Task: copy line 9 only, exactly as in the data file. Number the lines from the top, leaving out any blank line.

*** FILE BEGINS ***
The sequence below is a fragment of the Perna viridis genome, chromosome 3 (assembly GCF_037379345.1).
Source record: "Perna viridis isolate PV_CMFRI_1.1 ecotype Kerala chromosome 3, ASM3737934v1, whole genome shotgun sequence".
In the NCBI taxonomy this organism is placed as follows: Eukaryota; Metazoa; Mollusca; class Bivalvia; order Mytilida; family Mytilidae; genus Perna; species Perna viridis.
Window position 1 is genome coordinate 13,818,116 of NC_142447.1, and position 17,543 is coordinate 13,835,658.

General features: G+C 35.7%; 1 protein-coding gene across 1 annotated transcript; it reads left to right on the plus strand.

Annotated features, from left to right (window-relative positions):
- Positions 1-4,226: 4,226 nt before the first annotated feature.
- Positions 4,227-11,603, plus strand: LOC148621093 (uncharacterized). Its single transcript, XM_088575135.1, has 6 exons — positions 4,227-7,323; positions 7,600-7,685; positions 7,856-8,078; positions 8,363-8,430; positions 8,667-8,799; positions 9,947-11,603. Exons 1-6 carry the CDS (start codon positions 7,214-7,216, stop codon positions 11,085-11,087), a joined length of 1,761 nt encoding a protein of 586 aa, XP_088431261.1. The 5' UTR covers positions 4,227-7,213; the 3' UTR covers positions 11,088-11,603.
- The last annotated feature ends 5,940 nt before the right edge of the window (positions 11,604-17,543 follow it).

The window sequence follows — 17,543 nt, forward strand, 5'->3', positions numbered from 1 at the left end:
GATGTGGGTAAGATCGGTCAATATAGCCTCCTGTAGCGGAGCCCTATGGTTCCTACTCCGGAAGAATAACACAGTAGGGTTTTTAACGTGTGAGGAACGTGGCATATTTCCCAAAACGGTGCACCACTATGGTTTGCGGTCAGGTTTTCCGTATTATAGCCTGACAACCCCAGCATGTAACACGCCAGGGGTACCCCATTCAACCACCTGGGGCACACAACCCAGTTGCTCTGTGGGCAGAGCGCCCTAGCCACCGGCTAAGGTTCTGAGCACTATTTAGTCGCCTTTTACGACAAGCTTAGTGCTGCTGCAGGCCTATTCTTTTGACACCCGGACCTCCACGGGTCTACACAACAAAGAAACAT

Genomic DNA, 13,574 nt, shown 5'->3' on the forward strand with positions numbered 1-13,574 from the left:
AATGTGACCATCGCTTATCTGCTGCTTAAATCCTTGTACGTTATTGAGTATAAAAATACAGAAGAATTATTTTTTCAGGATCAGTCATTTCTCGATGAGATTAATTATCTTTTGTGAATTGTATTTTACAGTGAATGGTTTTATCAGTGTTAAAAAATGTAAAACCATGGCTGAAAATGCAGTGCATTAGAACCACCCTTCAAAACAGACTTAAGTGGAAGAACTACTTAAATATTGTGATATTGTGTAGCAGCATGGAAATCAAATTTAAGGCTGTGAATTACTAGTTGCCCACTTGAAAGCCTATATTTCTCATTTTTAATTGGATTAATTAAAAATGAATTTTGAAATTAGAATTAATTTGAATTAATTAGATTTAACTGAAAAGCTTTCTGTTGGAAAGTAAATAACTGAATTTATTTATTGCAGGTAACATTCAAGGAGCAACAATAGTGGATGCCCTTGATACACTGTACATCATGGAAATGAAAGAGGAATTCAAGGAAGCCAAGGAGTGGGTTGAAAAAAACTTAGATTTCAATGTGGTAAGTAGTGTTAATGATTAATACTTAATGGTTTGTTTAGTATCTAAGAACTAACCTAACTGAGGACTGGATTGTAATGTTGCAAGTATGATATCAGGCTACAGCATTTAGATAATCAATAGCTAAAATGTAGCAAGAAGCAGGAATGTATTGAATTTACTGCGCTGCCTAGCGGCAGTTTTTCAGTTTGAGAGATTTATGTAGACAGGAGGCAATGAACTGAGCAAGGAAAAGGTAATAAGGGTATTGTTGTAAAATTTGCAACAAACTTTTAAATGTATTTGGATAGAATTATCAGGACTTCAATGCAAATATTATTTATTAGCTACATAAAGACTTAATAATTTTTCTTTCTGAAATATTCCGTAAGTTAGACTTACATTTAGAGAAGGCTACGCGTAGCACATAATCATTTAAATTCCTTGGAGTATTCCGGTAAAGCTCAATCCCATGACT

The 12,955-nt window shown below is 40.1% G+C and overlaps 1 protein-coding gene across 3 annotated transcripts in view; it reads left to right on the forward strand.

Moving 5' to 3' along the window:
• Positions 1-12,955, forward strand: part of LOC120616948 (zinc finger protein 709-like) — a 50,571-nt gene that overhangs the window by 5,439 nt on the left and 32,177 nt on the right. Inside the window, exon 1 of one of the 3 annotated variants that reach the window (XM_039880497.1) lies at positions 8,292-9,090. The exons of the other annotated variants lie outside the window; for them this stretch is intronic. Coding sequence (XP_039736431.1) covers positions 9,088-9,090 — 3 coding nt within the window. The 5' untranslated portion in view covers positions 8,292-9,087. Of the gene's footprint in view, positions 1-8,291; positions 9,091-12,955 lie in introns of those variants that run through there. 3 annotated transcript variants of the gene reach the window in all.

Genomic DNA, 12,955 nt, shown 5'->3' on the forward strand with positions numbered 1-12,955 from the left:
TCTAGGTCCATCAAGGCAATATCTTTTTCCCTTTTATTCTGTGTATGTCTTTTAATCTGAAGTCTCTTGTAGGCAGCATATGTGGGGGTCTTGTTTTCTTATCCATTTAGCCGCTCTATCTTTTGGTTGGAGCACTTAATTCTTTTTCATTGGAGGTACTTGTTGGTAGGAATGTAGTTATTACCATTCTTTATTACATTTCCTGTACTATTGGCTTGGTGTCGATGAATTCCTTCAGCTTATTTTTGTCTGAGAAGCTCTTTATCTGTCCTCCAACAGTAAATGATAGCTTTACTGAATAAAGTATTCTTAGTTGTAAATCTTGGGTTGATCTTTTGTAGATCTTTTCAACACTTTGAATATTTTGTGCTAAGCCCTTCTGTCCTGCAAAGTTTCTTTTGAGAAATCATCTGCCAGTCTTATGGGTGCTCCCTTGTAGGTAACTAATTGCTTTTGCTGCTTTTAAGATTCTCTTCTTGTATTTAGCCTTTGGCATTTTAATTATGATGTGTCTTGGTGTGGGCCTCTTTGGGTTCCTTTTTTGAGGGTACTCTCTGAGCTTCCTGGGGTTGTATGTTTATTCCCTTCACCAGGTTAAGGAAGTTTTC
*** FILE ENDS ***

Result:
- The last annotated feature ends 5,940 nt before the right edge of the window (positions 11,604-17,543 follow it).